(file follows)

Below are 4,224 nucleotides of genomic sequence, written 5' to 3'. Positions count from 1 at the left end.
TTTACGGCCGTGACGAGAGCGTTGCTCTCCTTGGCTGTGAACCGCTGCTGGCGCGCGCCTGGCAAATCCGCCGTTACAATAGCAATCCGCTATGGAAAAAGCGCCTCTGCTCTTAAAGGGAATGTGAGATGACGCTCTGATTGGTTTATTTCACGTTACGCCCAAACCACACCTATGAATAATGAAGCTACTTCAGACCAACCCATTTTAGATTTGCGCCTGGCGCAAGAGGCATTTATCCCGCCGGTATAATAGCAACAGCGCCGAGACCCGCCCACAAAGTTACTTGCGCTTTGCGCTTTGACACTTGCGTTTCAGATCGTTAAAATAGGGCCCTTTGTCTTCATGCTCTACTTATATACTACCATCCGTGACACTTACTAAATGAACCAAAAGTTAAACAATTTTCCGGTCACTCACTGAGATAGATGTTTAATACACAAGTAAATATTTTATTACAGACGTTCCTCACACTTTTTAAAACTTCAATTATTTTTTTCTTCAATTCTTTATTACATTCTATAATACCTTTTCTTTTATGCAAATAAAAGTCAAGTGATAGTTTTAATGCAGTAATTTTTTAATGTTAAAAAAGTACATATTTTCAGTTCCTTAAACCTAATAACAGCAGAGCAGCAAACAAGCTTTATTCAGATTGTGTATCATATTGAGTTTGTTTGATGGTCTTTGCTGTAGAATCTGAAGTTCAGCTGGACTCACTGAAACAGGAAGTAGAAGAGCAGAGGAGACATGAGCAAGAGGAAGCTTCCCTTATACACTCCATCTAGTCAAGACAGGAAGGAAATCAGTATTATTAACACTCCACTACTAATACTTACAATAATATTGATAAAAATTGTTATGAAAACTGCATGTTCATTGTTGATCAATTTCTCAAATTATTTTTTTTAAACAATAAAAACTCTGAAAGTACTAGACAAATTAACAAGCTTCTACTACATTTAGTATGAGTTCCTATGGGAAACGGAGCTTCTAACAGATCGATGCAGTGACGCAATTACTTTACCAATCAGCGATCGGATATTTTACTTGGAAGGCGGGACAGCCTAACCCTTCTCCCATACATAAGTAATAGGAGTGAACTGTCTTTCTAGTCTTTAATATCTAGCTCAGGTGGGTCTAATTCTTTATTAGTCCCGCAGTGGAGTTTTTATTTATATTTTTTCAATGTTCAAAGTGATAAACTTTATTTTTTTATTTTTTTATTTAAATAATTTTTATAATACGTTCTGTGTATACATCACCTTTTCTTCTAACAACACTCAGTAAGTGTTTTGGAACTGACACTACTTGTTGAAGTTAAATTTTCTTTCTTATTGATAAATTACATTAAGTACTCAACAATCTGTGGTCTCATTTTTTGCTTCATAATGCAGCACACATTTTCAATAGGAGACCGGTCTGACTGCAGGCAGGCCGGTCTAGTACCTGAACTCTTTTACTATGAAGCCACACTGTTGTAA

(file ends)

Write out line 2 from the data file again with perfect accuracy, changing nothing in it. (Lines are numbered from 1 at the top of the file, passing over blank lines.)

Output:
TTTACGGCCGTGACGAGAGCGTTGCTCTCCTTGGCTGTGAACCGCTGCTGGCGCGCGCCTGGCAAATCCGCCGTTACAATAGCAATCCGCTATGGAAAAAGCGCCTCTGCTCTTAAAGGGAATGTGAGATGACGCTCTGATTGGTTTATTTCACGTTACGCCCAAACCACACCTATGAATAATGAAGCTACTTCAGACCAACCCATTTTAGATTTGCGCCTGGCGCAAGAGGCATTTATCCCGCCGGTATAATAGCAACAGCGCCGAGACCCGCCCACAAAGTTACTTGCGCTTTGCGCTTTGACACTTGCGTTTCAGATCGTTAAAATAGGGCCCTTTGTCTTCATGCTCTACTTATATACTACCATCCGTGACACTTACTAAATGAACCAAAAGTTAAACAATTTTCCGGTCACTCACTGAGATAGATGTTTAATACACAAGTAAATATTTTATTACAGACGTTCCTCACACTTTTTAAAACTTCAATTATTTTTTTCTTCAATTCTTTATTACATTCTATAATACCTTTTCTTTTATGCAAATAAAAGTCAAGTGATAGTTTTAATGCAGTAATTTTTTAATGTTAAAAAAGTACATATTTTCAGTTCCTTAAACCTAATAACAGCAGAGCAGCAAACAAGCTTTATTCAGATTGTGTATCATATTGAGTTTGTTTGATGGTCTTTGCTGTAGAATCTGAAGTTCAGCTGGACTCACTGAAACAGGAAGTAGAAGAGCAGAGGAGACATGAGCAAGAGGAAGCTTCCCTTATACACTCCATCTAGTCAAGACAGGAAGGAAATCAGTATTATTAACACTCCACTACTAATACTTACAATAATATTGATAAAAATTGTTATGAAAACTGCATGTTCATTGTTGATCAATTTCTCAAATTATTTTTTTTAAACAATAAAAACTCTGAAAGTACTAGACAAATTAACAAGCTTCTACTACATTTAGTATGAGTTCCTATGGGAAACGGAGCTTCTAACAGATCGATGCAGTGACGCAATTACTTTACCAATCAGCGATCGGATATTTTACTTGGAAGGCGGGACAGCCTAACCCTTCTCCCATACATAAGTAATAGGAGTGAACTGTCTTTCTAGTCTTTAATATCTAGCTCAGGTGGGTCTAATTCTTTATTAGTCCCGCAGTGGAGTTTTTATTTATATTTTTTCAATGTTCAAAGTGATAAACTTTATTTTTTTATTTTTTTATTTAAATAATTTTTATAATACGTTCTGTGTATACATCACCTTTTCTTCTAACAACACTCAGTAAGTGTTTTGGAACTGACACTACTTGTTGAAGTTAAATTTTCTTTCTTATTGATAAATTACATTAAGTACTCAACAATCTGTGGTCTCATTTTTTGCTTCATAATGCAGCACACATTTTCAATAGGAGACCGGTCTGACTGCAGGCAGGCCGGTCTAGTACCTGAACTCTTTTACTATGAAGCCACACTGTTGTAA